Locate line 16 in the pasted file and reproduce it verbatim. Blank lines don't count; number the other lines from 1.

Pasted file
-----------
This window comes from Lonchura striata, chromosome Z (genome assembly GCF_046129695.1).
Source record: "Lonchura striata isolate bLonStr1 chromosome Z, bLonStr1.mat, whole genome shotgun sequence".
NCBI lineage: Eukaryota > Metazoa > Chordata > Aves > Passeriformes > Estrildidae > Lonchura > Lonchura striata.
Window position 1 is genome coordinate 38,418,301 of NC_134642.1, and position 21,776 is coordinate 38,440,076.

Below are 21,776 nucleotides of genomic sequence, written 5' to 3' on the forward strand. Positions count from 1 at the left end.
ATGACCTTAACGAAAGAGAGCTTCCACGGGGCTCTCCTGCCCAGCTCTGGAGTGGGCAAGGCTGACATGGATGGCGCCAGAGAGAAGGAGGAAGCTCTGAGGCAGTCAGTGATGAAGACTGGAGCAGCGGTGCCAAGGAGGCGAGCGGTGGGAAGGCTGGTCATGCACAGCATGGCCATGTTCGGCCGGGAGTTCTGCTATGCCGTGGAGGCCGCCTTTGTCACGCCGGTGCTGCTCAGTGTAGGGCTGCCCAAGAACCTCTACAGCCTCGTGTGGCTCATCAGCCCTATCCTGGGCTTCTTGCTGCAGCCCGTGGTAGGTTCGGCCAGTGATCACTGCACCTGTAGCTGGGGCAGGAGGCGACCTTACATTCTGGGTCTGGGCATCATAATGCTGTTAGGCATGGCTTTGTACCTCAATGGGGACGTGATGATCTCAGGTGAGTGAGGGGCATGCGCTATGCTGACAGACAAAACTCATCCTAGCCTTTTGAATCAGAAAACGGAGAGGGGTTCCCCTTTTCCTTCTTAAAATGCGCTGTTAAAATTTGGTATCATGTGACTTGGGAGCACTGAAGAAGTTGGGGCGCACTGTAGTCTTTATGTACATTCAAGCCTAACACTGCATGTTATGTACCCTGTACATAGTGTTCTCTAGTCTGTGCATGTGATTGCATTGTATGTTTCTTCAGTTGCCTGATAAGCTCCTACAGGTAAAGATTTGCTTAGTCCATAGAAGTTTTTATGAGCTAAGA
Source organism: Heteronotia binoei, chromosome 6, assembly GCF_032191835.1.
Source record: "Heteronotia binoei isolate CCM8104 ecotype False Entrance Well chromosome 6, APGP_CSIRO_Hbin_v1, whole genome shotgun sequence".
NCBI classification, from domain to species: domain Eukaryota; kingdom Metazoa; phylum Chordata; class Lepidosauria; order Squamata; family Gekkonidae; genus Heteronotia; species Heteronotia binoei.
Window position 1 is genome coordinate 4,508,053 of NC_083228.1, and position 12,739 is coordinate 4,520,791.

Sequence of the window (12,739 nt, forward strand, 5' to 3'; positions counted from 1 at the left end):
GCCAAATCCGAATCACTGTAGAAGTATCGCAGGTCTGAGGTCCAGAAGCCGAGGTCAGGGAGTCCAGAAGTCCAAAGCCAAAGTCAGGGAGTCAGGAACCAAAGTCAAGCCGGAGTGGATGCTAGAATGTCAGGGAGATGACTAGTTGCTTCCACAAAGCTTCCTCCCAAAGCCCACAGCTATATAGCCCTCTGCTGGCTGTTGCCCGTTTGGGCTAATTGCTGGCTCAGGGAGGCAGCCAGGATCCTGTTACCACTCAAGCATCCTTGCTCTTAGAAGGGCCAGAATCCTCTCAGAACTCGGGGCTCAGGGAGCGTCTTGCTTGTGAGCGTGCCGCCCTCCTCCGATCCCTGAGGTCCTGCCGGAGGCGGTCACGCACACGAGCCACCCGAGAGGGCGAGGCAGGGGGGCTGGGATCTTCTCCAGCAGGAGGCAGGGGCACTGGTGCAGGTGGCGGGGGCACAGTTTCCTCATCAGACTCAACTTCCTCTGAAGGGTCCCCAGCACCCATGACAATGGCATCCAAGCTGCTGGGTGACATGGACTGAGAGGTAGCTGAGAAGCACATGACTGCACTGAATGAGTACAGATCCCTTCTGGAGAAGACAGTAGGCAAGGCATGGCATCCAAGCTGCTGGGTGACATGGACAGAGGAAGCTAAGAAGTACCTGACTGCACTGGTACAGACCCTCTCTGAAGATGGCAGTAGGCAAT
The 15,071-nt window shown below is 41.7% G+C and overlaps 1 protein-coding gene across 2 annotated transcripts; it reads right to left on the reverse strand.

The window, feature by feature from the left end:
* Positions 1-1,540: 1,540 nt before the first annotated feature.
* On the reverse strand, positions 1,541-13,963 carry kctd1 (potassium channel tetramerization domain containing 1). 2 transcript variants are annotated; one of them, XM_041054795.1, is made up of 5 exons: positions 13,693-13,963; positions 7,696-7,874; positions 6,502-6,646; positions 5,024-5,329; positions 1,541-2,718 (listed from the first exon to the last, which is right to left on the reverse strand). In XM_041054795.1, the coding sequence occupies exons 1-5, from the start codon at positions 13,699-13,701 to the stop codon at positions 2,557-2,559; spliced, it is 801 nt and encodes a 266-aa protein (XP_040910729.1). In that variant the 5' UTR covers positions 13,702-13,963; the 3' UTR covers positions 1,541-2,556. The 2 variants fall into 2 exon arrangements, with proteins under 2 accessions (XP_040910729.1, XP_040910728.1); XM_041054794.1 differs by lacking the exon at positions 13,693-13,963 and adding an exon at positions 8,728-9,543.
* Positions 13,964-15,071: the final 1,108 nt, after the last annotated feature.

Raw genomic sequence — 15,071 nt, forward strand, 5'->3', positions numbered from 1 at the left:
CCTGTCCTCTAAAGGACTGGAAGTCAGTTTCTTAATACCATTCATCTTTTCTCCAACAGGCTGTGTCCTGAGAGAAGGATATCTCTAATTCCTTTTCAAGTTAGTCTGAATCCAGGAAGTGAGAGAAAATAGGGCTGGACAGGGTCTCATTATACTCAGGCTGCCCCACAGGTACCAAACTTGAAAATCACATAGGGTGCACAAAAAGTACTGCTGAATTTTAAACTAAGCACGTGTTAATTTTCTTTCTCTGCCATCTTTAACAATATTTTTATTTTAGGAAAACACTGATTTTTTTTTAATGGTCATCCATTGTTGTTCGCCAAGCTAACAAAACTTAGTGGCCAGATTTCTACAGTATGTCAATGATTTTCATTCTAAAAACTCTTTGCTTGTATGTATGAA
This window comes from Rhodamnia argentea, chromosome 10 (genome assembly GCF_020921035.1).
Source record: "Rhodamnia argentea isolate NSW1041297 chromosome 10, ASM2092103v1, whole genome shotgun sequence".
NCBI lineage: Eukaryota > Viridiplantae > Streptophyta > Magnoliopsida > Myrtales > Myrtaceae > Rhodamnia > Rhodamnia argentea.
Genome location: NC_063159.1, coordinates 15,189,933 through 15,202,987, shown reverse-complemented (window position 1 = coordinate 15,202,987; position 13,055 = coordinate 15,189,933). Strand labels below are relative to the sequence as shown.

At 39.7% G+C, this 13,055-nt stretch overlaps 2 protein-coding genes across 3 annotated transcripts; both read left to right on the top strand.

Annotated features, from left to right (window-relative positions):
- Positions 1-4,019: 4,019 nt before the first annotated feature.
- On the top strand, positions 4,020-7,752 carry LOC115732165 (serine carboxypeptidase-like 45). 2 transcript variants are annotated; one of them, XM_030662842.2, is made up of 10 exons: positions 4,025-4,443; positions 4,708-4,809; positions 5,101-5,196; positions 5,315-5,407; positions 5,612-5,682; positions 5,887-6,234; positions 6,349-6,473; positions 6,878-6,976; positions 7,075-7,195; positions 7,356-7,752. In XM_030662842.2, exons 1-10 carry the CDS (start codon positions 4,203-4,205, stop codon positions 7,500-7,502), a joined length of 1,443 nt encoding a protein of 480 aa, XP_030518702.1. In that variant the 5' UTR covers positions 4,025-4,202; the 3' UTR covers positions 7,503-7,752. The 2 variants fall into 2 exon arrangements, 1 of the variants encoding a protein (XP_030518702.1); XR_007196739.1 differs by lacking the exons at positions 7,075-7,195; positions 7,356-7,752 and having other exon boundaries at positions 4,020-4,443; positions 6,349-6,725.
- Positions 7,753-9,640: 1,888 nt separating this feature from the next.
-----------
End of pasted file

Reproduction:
* On the reverse strand, positions 1,541-13,963 carry kctd1 (potassium channel tetramerization domain containing 1). 2 transcript variants are annotated; one of them, XM_041054795.1, is made up of 5 exons: positions 13,693-13,963; positions 7,696-7,874; positions 6,502-6,646; positions 5,024-5,329; positions 1,541-2,718 (listed from the first exon to the last, which is right to left on the reverse strand). In XM_041054795.1, the coding sequence occupies exons 1-5, from the start codon at positions 13,699-13,701 to the stop codon at positions 2,557-2,559; spliced, it is 801 nt and encodes a 266-aa protein (XP_040910729.1). In that variant the 5' UTR covers positions 13,702-13,963; the 3' UTR covers positions 1,541-2,556. The 2 variants fall into 2 exon arrangements, with proteins under 2 accessions (XP_040910729.1, XP_040910728.1); XM_041054794.1 differs by lacking the exon at positions 13,693-13,963 and adding an exon at positions 8,728-9,543.